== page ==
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What is Probate?

What is Probate? When is it required?

When a person dies with assets in his or her sole name, an application for a grant of Probate may be required to deal with those assets. This means that the executor named in the Will must apply to the Supreme Court of NSW for a grant of Probate. The Court will require the last Will of the deceased and also the Death Certificate together with other information in relation to the beneficiaries, assets of the deceased and identification of the deceased’s signature on the Will. 

If the Registrar of Probate is satisfied with the application made by the executor of the Will, then Probate is granted in respect of the Will and the executor then becomes the legal personal representative of the deceased.  The grant empowers the executor to carry out the terms of the Will and deal with the assets of the deceased. Essentially, the executor stands in the shoes of the deceased for the purposes of carrying out the terms of the Will.  The executor must also ensure that each beneficiary receives his, her or their entitlement described in the Will. 

Until probate is granted, all assets including bank accounts, real estate and shares are frozen and assets cannot be sold or transferred to beneficiaries.  Once Probate is granted, a copy is provided to the asset holder (eg a bank or building society), together with any other documents required by the asset holder and the account proceeds, in the instance of a bank will then be paid to the estate allowing the executor to distribute the proceeds in accordance with the terms of the Will.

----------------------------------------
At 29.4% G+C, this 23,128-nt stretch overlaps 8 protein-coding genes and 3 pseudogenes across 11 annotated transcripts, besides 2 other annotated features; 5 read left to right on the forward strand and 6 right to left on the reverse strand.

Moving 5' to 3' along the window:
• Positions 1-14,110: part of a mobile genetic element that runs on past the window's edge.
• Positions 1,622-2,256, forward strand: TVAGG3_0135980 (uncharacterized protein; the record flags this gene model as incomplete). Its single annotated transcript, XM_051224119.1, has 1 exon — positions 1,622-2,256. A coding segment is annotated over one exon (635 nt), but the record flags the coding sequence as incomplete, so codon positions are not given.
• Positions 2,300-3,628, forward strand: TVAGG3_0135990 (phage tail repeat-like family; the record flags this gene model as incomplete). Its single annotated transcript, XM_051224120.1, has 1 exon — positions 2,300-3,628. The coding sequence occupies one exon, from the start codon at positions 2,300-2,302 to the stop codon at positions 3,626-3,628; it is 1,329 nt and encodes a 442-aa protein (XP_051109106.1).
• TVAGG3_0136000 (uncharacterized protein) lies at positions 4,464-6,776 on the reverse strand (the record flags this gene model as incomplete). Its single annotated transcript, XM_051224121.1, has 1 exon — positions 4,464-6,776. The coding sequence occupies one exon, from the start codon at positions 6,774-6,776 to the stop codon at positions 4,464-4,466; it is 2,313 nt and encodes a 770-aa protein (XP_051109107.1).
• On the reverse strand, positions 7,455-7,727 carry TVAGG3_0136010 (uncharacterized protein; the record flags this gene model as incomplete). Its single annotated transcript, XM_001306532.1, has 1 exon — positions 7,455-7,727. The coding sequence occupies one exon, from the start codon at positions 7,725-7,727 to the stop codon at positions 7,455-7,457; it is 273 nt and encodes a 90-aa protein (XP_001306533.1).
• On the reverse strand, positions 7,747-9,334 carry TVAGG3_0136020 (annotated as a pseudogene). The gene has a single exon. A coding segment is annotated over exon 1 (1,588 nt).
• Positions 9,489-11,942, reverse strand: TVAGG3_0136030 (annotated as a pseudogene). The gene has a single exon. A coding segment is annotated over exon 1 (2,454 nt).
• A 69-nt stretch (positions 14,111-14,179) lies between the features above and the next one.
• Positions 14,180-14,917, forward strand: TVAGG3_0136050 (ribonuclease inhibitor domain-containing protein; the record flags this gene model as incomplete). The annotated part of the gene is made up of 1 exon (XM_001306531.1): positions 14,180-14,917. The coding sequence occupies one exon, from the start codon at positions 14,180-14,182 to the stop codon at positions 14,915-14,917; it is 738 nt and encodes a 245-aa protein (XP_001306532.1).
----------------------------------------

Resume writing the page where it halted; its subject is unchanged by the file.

If the deceased person held all of his, her or their assets as joint tenants with another person (usually his, her or their spouse), then those assets pass automatically to the surviving joint tenant on the death of the deceased person without the need for an application for a grant of Probate.  However, this does not occur where an asset is held by the deceased and another person as tenants in common.

Finally, if the assets of the deceased are modest, then an asset holder may agree to release the asset without a grant of Probate.  In this instance, the asset holder may have other requirements for an executor to satisfy before it releases the assets to the executor. 

For further information or advice contact our wills and estates expert, Cavelle Lindsay

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